Sunday, September 14, 2008

Case o' The Week: New Ninth Rule Tolerates Meddling -- er, "Involved" -- Trial Judges, U.S. v. Lopez-Martinez

A pretty good panel gives us a pretty disappointing decision, in United States v. Lopez-Martinez, 2008 WL 4149658 (9th Cir. Sept. 10, 2008), decision available here. In Lopez-Martinez, the Ninth decides -- for the first time -- that a trial court who actively suggests questions to attorneys (read, "AUSAs") doesn't abuse the neutral role of the presiding judge.

Players: Decision by Judge McKeown, joined by Judges Tashima and Gould.

Facts: Lopez-Martinez smuggled aliens across the desert into the States. Id. at *1. One alien (who became a lead government witness) testified that when his wife fell ill during the trip, Lopez-Martinez promised to call the Border Patrol for medical assistance. Id. The smuggler didn’t call, abandoned the pair in the desert, and the witness’s wife died. Id. Lopez-Martinez was tried for alien smuggling, conspiracy, and illegal entry. Id.

“The trial judge played an active role in the trial.” Id. *2. [Ed. note: a considerable understatement]. After the government finished a key witness (and before the Rule 29 motion) the judge excused the jury. With defense counsel present the judge offered much (unsolicited) advice to the AUSA on how to prove missing facts and establish “factual underpinnings.” Id.

Issue(s): “Lopez-Martinez now appeals his conviction . . . attacking the actions of the judge.” Id. at *1.

Held: “Although we have not had an opportunity, until now, to directly address the question, our sister circuits have held that there is nothing wrong with a judge suggesting a line of questioning to an attorney.” Id. at *2. “We agree with the reasoning of these courts; it would be disingenuous to condemn the trial judge’s inquiry here, given that it is already well established that the judge may question the witness directly.” Id. at *2.

Of Note: This is all OK, soothes the Ninth, because it turns out that this trial judge was being particularly fair to the defense. When the defense objected to the judge’s coaching of the AUSA, the judge responded that “he was concerned that he could not grant a Rule 29 motion in Lopez-Martinez’s favor without giving the prosecution a chance to meet his concerns.” Id. at *3. The judge also emphasized the seriousness of the charges, and kindly explained that “he did not want to see Lopez-Martinez convicted on accusations unsupported by the evidence.” Id. From these reassurances, the Ninth Circuit gleaned a “clear import” that the judge was trying to shore up any Rule 29 motion in favor of the defendant against appeal, and to ensure that if the defendant was convicted, it was on evidence, not speculation. Id.

What fine luck had Lopez-Martinez, to have such a thoughtful judge presiding over his case!

In the recent Garcia-Aguilar decision, Chief Judge Kozinski described the ten most terrifying words in the English language as, “I’m from the government and I’m here to help you.” 535 F.3d 1021 (9th Cir. 2008), see blog here. Substitute “district court” for “government,” and Judge Kozinski’s insight applies with equal force here.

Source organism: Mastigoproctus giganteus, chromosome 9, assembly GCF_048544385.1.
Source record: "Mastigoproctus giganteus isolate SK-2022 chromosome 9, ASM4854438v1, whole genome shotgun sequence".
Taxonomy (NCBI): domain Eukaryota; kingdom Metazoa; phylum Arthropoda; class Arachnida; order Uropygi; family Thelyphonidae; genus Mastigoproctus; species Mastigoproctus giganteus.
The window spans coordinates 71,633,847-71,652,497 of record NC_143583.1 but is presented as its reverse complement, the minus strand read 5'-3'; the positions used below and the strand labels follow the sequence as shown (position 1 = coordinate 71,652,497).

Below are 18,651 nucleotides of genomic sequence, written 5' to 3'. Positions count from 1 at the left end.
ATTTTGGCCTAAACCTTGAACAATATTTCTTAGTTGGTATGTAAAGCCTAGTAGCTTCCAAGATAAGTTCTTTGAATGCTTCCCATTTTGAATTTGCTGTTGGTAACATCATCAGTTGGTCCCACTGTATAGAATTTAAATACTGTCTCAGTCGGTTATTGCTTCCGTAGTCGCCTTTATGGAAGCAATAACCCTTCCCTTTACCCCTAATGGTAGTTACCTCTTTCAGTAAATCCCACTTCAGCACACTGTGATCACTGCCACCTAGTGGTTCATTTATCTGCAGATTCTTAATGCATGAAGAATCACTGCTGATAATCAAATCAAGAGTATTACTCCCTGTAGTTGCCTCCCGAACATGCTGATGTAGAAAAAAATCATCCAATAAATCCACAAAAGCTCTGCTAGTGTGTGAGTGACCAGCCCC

How to Use: At least in theory, there are some limits to the district court’s role as the government's private trainer. “We are mindful, of course, that in some cases - although not here - the trial judge’s inquiries and suggestions may cross the line and affect the judge's role as an impartial participant in the trial process. A trial judge’s participation can overstep the bounds of propriety and deprive the parties of a fair trial when the record discloses actual bias or leaves the reviewing court with an abiding impression that the judge’s remarks and questioning of witnesses projected to the jury an appearance of advocacy or partiality. The judge’s remarks objected to by Lopez-Martinez were made outside the presence of the jury, and evidenced no bias on the part of the judge.” Id. at *3 (internal ellipses, quotations, and citations omitted).

A key fact here is that the coaching on the Rule 29 was made outside of the presence of the jury – such conduct before a jury may have resulted in a different outcome.

For Further Reading: A trial judge who actively develops facts in anticipation of a Rule 29 motion – instead of neutrally evaluating the government’s evidence at the end of its case – has slid into the European inquisitorial system of justice. Nothing wrong with that – if you’re in Europe.

For a good, old-fashioned take on Rule 29 motions and the American adversarial system of justice (including some plain talk on what the government’s burden really means) revisit United States v. James, 987 F.2d 648 (9th Cir. 1993) (reversing verdict when government forgot to introduce a stipulation of FDIC insurance in a bank robbery case).

Image of Judge McKeown from

Steven Kalar, Senior Litigator N.D. Cal. FPD. Website at


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Anonymous Anonymous said...

With Gould and Tashima the panel ought not have been labeled a "pretty good panel." Whenever Gould and Tashima are lumped together the government virtually always prevails.

Tuesday, September 16, 2008 5:14:00 PM  

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